theory: as I shall try to prove in the next section.
\*
{\bf\S4 \it Non equilibrium. Ruelle's principle. Outlook.}
\*\numsec=4\numfor=1
I cannot resist the temptation of at least mentioning some recent new
developments which look to me exciting and very likely to remain as
important progress in the field.\footnote{${}^{14}$}{\nota I like to think
that Boltzmann his listening to the celebration of his birthday: he
would certainly be bored by hearing a, presumably poor, exposition
dealing only with things that he knew far better.}
The \equ(3.1), in its minimal interpretation of providing, via the r.h.s.
(\ie the microcanonical distribution), the law for the evaluation of the
"relevant" macroscopic observables, starting from the energy function of
the system, "solves" the problem of the equilibrium theory. Completely,
as far as we know (in Classical Physics).
Is a similar theory possible for systems in non equilibrium, but in
a stationary state? What (if anything) replaces the microcanonical
distribution in such cases? As an example of "cases" we mean the motion
of a gas of particles subject to a constant force ("electric field")
setting them in motion, while the energy produced is dissipated into a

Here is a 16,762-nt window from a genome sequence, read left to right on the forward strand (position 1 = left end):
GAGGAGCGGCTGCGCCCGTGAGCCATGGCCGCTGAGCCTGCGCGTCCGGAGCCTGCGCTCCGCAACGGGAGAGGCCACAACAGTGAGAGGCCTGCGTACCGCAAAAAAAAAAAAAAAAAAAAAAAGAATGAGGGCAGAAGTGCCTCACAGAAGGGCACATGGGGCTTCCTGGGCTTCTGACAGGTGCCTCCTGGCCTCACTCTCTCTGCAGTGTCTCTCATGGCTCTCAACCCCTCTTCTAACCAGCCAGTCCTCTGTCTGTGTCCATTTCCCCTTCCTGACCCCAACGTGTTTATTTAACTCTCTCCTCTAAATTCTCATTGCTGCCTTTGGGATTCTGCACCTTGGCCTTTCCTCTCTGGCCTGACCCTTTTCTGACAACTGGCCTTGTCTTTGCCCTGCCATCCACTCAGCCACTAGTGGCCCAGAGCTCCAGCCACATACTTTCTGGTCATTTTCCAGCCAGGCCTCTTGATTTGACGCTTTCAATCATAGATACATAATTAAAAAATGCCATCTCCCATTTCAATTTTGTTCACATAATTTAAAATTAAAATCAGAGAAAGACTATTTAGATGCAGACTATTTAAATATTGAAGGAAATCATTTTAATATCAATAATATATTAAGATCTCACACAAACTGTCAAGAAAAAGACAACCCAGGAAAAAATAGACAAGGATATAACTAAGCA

reservoir.
The answer seems affirmative, at least in some cases. The problem lies
in the fact that the motion of such systems is dissipative, hence the
volume element of the energy surface is not conserved even in the
simple case in which the thermostat is such that it keeps the total
energy of the system constant (as I shall suppose, to simplify the
discussion), \ie the microcanonical distribution cannot describe the
stationary state. Taking the continuum viewpoint we can imagine that
the motion is essentially concentrated, after a transient time, on a
set $A$ which has zero measure with respect to the Liouville measure on
the energy surface.
To avoid giving the impression that the discussion is abstract (hence
possibly empty) let me declare explicitly one, among many, models that
one should have in mind. We consider a system of $N$ particles
interacting with a potential energy $\F$ and subject to an external
constant force field $\V E$, (\eg electric field):